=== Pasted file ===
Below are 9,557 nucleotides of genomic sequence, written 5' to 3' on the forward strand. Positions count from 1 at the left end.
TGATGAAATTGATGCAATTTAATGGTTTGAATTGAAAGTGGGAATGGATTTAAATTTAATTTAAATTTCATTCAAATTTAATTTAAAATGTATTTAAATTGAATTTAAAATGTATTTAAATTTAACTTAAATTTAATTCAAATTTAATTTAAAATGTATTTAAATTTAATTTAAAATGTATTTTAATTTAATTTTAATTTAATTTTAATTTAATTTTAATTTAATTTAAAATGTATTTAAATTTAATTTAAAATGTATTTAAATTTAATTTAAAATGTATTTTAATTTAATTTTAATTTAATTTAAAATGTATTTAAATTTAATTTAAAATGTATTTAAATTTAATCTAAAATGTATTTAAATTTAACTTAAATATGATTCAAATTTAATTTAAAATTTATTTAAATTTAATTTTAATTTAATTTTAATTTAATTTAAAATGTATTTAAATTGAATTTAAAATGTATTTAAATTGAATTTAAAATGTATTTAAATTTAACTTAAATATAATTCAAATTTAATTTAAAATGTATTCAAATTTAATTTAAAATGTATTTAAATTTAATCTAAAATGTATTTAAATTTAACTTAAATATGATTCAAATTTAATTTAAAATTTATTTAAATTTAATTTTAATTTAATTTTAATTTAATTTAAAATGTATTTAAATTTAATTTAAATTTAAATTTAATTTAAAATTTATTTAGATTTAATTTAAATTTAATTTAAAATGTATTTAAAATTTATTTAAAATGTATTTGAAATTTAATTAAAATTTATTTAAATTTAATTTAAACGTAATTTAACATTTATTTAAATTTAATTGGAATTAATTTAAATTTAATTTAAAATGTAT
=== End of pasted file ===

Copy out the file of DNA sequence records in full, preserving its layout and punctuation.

Below are 9,557 nucleotides of genomic sequence, written 5' to 3' on the forward strand. Positions count from 1 at the left end.
TGATGAAATTGATGCAATTTAATGGTTTGAATTGAAAGTGGGAATGGATTTAAATTTAATTTAAATTTCATTCAAATTTAATTTAAAATGTATTTAAATTGAATTTAAAATGTATTTAAATTTAACTTAAATTTAATTCAAATTTAATTTAAAATGTATTTAAATTTAATTTAAAATGTATTTTAATTTAATTTTAATTTAATTTTAATTTAATTTTAATTTAATTTAAAATGTATTTAAATTTAATTTAAAATGTATTTAAATTTAATTTAAAATGTATTTTAATTTAATTTTAATTTAATTTAAAATGTATTTAAATTTAATTTAAAATGTATTTAAATTTAATCTAAAATGTATTTAAATTTAACTTAAATATGATTCAAATTTAATTTAAAATTTATTTAAATTTAATTTTAATTTAATTTTAATTTAATTTAAAATGTATTTAAATTGAATTTAAAATGTATTTAAATTGAATTTAAAATGTATTTAAATTTAACTTAAATATAATTCAAATTTAATTTAAAATGTATTCAAATTTAATTTAAAATGTATTTAAATTTAATCTAAAATGTATTTAAATTTAACTTAAATATGATTCAAATTTAATTTAAAATTTATTTAAATTTAATTTTAATTTAATTTTAATTTAATTTAAAATGTATTTAAATTTAATTTAAATTTAAATTTAATTTAAAATTTATTTAGATTTAATTTAAATTTAATTTAAAATGTATTTAAAATTTATTTAAAATGTATTTGAAATTTAATTAAAATTTATTTAAATTTAATTTAAACGTAATTTAACATTTATTTAAATTTAATTGGAATTAATTTAAATTTAATTTAAAATGTAT